The Federal Reserve has raised the federal funds rate 25 bps, to a target range of 1.25% to 1.50%. This was the Fed’s fourth 25-bps increase since December 2016 and was widely anticipated given the economy’s recent near-3% quarterly growth, robust job growth, record-low unemployment, modest wage gains and rising consumer and producer prices.
At its latest meeting, the Fed kept the federal funds rate at 1.0%-1.25%. An increase is expected in December, with economic conditions generally good. Commercial real estate fundamentals remain strong, and a Q4 rebound in economic growth should keep them healthy at least through H1 2018.
Since the Fed resumed its (so far, incremental) increases in December, long-term rates have remained stable, keeping cap rate increases limited. CRE fundamentals remain strong, so improved economic growth should lead to an extended cycle.
Most FOMC members agree that rates will need to head higher in the next few years, but how quickly is a source of great debate. Don't be surprised to see even greater indecision as uncertainty rises later in the cycle.
Upward pressure on cap rates is expected, muted by strong capital flows from foreign and domestic institutional investors. CRE fundamentals remain strong overall, and improved business and consumer confidence may lead to enhanced late-cycle tenant demand.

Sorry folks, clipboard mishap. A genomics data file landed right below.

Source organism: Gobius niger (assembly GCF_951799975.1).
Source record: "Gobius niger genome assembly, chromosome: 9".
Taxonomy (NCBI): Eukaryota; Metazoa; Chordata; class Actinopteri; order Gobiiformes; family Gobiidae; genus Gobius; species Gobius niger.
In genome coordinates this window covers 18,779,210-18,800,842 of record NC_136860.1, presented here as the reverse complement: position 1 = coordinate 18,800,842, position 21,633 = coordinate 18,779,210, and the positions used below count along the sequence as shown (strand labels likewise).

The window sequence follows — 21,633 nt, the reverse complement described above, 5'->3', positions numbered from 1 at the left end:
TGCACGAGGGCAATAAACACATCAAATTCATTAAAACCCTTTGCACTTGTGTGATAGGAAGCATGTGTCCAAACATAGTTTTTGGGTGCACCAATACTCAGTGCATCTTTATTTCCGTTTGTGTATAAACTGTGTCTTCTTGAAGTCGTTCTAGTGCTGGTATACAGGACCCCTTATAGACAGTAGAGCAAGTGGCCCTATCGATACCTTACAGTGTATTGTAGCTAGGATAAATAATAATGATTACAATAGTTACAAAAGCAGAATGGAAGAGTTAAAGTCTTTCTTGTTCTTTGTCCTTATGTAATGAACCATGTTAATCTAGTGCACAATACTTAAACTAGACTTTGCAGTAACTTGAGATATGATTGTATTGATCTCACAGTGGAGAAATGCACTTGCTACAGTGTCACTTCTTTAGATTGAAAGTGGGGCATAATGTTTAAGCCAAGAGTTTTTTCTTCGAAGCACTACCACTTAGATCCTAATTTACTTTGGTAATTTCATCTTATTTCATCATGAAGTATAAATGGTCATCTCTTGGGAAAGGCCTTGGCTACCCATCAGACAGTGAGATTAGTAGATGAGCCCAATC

An update on EA's U.S. macroeconomic outlook: Even if Trump is able to enact his economic policies as planned, the stimulus will be slugging against a mature economy. Higher interest rates, the strong dollar, and a tight labor market are enough reason to believe that the natural business cycle is on the downslope. Moreover, there is plenty of evidence that fiscal policy is less effective when the economy is at full capacity, so that will work against any stimulus as well...
There's no reason for the Fed to be vocal at this point, and 2017's first FOMC meeting saw no policy changes made. The Fed is keenly aware of the heightened degree of fiscal uncertainty and clearly has not bought into the notion—already accepted by many economic forecasters—that fiscal stimulus will launch the economy into higher gear. EA's baseline outlook remains tempered as well, at least until we see where the new administration is heading.